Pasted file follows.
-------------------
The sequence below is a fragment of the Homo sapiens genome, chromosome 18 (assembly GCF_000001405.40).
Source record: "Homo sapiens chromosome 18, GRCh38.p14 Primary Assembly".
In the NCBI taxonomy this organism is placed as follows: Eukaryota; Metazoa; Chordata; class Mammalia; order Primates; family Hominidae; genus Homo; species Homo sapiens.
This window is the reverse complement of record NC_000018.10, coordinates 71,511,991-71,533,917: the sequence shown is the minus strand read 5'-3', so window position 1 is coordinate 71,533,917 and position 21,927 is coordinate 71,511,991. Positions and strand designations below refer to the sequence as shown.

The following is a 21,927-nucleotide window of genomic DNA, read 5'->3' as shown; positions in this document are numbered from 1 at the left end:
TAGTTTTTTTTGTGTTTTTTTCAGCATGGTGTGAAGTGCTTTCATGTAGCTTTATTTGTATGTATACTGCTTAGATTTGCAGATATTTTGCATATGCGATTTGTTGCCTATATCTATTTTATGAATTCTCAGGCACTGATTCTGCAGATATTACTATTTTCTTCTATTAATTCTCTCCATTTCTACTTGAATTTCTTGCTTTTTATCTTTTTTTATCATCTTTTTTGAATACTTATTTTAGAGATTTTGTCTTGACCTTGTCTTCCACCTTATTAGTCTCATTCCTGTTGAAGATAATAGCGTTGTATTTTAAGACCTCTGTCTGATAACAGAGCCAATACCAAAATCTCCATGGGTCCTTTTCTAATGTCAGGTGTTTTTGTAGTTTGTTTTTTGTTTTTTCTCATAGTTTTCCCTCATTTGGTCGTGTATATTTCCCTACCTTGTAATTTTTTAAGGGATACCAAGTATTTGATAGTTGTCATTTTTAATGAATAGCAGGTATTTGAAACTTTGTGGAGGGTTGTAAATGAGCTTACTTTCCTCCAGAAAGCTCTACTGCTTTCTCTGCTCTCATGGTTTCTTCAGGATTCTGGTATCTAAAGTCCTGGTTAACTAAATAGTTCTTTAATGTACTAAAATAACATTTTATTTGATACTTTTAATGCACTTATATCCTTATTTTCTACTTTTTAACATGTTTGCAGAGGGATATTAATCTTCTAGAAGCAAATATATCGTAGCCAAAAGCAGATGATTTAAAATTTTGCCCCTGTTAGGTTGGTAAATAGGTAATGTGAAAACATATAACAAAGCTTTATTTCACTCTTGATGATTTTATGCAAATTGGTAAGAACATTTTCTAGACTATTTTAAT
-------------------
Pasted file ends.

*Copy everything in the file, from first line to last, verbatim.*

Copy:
The sequence below is a fragment of the Homo sapiens genome, chromosome 18 (assembly GCF_000001405.40).
Source record: "Homo sapiens chromosome 18, GRCh38.p14 Primary Assembly".
In the NCBI taxonomy this organism is placed as follows: Eukaryota; Metazoa; Chordata; class Mammalia; order Primates; family Hominidae; genus Homo; species Homo sapiens.
This window is the reverse complement of record NC_000018.10, coordinates 71,511,991-71,533,917: the sequence shown is the minus strand read 5'-3', so window position 1 is coordinate 71,533,917 and position 21,927 is coordinate 71,511,991. Positions and strand designations below refer to the sequence as shown.

The following is a 21,927-nucleotide window of genomic DNA, read 5'->3' as shown; positions in this document are numbered from 1 at the left end:
TAGTTTTTTTTGTGTTTTTTTCAGCATGGTGTGAAGTGCTTTCATGTAGCTTTATTTGTATGTATACTGCTTAGATTTGCAGATATTTTGCATATGCGATTTGTTGCCTATATCTATTTTATGAATTCTCAGGCACTGATTCTGCAGATATTACTATTTTCTTCTATTAATTCTCTCCATTTCTACTTGAATTTCTTGCTTTTTATCTTTTTTTATCATCTTTTTTGAATACTTATTTTAGAGATTTTGTCTTGACCTTGTCTTCCACCTTATTAGTCTCATTCCTGTTGAAGATAATAGCGTTGTATTTTAAGACCTCTGTCTGATAACAGAGCCAATACCAAAATCTCCATGGGTCCTTTTCTAATGTCAGGTGTTTTTGTAGTTTGTTTTTTGTTTTTTCTCATAGTTTTCCCTCATTTGGTCGTGTATATTTCCCTACCTTGTAATTTTTTAAGGGATACCAAGTATTTGATAGTTGTCATTTTTAATGAATAGCAGGTATTTGAAACTTTGTGGAGGGTTGTAAATGAGCTTACTTTCCTCCAGAAAGCTCTACTGCTTTCTCTGCTCTCATGGTTTCTTCAGGATTCTGGTATCTAAAGTCCTGGTTAACTAAATAGTTCTTTAATGTACTAAAATAACATTTTATTTGATACTTTTAATGCACTTATATCCTTATTTTCTACTTTTTAACATGTTTGCAGAGGGATATTAATCTTCTAGAAGCAAATATATCGTAGCCAAAAGCAGATGATTTAAAATTTTGCCCCTGTTAGGTTGGTAAATAGGTAATGTGAAAACATATAACAAAGCTTTATTTCACTCTTGATGATTTTATGCAAATTGGTAAGAACATTTTCTAGACTATTTTAAT